David versus Goliath: conservation of land and of species-Part II

When last I posted I posited that the need to protect land and species is important. I told a story of land conservation and the struggles conservationists face to protect land (another example here from Megan). However, while some natural landscapes are preserved for their beauty alone, more often than not they are also conserved for the species we find there.


Sequoia and Kings Canyon National Parks is a great example of a place that has beautiful landscapes and a species worth saving.



So let’s take a step back, what do we know about life on Earth? How many species are there? Are there certain groups of species represented more than others? Are we protecting and saving more than we are losing or is the proverbial Goliath winning in this story of species conservation?

Currently we know, through collection and observation, that there are approximately 1.3 million species globally, with the majority of known species represented in the Animal (or Animalia) kingdom. Insects reign supreme representing over 75 percent of this kingdom (sorry mammals, we aren’t the most abundant or species-rich group in the kingdom of Animalia). The second most species-rich kingdom is Plantae, followed by Fungi, while many small and microscopic species make up the remaining groups. 1.3 million species seems like an enormous number but these are only described species. When you consider how many species scientist have statistically predicted that have yet to be described it pales in comparison (check out Dom’s post here to understand how species can be classified). To put it simply, recent estimates project the number of species to be closer to 8.7 million. That means despite centuries of cataloging species we have only identified 15 percent of all living species!


Number of known species contrasted with the latest predicted number of possible species that exist on Earth.



This fact alone should astonish you but there are some people who may say “So what? There are a lot of species. We have time to count them all. If not, who cares? What are we really losing?” We should first consider how many species we lose per year. Pre-human extinction rates (generally referred to as the natural background rate) have been estimated at 0.1 species per million species per year, which is a very small number. Current extinction estimates are 100 species per million species, which is a 1,000-fold increase! With a predicted 85 percent of species unaccounted for it is hard to say what we stand to lose but we can look at known examples throughout the world to help illustrate this point.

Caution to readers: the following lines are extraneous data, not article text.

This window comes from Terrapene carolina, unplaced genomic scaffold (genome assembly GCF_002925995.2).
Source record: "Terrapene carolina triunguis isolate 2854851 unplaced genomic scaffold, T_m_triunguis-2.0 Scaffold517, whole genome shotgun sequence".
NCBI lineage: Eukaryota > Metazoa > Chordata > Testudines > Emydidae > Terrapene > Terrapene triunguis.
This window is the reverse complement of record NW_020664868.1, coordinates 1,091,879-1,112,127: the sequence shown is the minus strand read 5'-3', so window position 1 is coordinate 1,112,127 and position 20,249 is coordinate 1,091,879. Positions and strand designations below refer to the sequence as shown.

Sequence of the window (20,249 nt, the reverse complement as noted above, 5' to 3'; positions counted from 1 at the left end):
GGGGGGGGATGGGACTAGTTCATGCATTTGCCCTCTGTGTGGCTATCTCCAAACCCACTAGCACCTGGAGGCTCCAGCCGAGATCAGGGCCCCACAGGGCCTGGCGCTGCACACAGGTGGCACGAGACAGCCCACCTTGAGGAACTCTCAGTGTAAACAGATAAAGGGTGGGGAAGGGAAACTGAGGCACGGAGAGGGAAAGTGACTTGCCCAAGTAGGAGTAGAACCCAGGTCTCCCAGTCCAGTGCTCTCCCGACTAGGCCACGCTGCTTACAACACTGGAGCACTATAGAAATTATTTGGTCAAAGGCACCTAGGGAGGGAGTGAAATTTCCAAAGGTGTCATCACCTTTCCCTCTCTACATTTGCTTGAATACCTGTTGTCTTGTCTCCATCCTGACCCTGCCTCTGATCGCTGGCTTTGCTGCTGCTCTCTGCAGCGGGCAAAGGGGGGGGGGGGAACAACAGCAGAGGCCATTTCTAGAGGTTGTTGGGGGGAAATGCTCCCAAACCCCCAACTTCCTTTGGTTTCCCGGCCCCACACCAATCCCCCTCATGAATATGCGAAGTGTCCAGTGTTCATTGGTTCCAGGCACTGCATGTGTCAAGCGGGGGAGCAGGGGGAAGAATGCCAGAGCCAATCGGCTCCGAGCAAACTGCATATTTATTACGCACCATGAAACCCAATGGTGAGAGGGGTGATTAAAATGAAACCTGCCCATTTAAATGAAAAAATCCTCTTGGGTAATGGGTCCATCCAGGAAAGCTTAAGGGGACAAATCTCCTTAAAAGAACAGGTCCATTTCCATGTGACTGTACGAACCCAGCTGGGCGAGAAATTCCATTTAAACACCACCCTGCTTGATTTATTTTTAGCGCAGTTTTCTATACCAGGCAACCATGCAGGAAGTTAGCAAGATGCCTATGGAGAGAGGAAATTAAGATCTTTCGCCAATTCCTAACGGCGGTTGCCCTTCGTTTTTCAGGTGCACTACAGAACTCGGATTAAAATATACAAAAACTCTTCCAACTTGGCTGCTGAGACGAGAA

Nearly 800 species lost with 1,000s more endangered.


Not surprisingly the biggest threat to biodiversity is habitat destruction. With habitat destruction comes a host of problems associated with the loss of ecosystem services (e.g. food, fuel, medicines, pollination, water and air purification, and beauty of nature) all of which are provided by a variety of organisms seemingly working in concert to provide these services for our benefit. However, these species motives aren’t truly altruistic but rather their services are a product of what benefits each individual organism. When we think about pollination and crops we should consider the bees and what happens if certain species are lost. The loss of species through deforestation and climate change can increase the spread of certain infectious disease through a loss of incompetent hosts that may otherwise break the cycle of the pathogens (learn more about climate change here from Caroline and pathogens from Jill here and here).When we lose species we also lose potential medicines. Think about the everyday things we take for granted from natural sources like aspirin that was isolated from the willow tree or penicillin isolated from fungi. There is also taxol isolated from the yew tree which is a drug used to treat some forms of cancer. There are still many treatments yet to be discovered. Take for example the Polar bear, they may hold the key to treating osteoporosis, kidney failure, and type II diabetes but their habitat is being lost due to climate change and if they disappear, so do these potential treatments (read more about it here). And these are just a few examples out of millions of reasons why we should care about preserving species. Of course, if I haven’t convinced you yet, just think about how long species take to evolve (for more details check out Dom’s blog).Polar_bears_Chief Yeoman Alphonso Braggs_wikipedia

What secrets do polar bears hold for advances in medicine?


Not all is lost, and thanks to environmental laws like the Endangered Species Act certain species have made full recoveries (more here). However, there is always more to be done! (Find out more about what is endangered here). For some people, preserving life is important no matter what the species. For others, they need to see a direct benefit to them before they will take action. Regardless of which camp you belong to, everyone should engage in their community and make a positive change to reduce the impacts of species loss.

Helpful links and how you can get involved:







An iconic and contentious recovery story.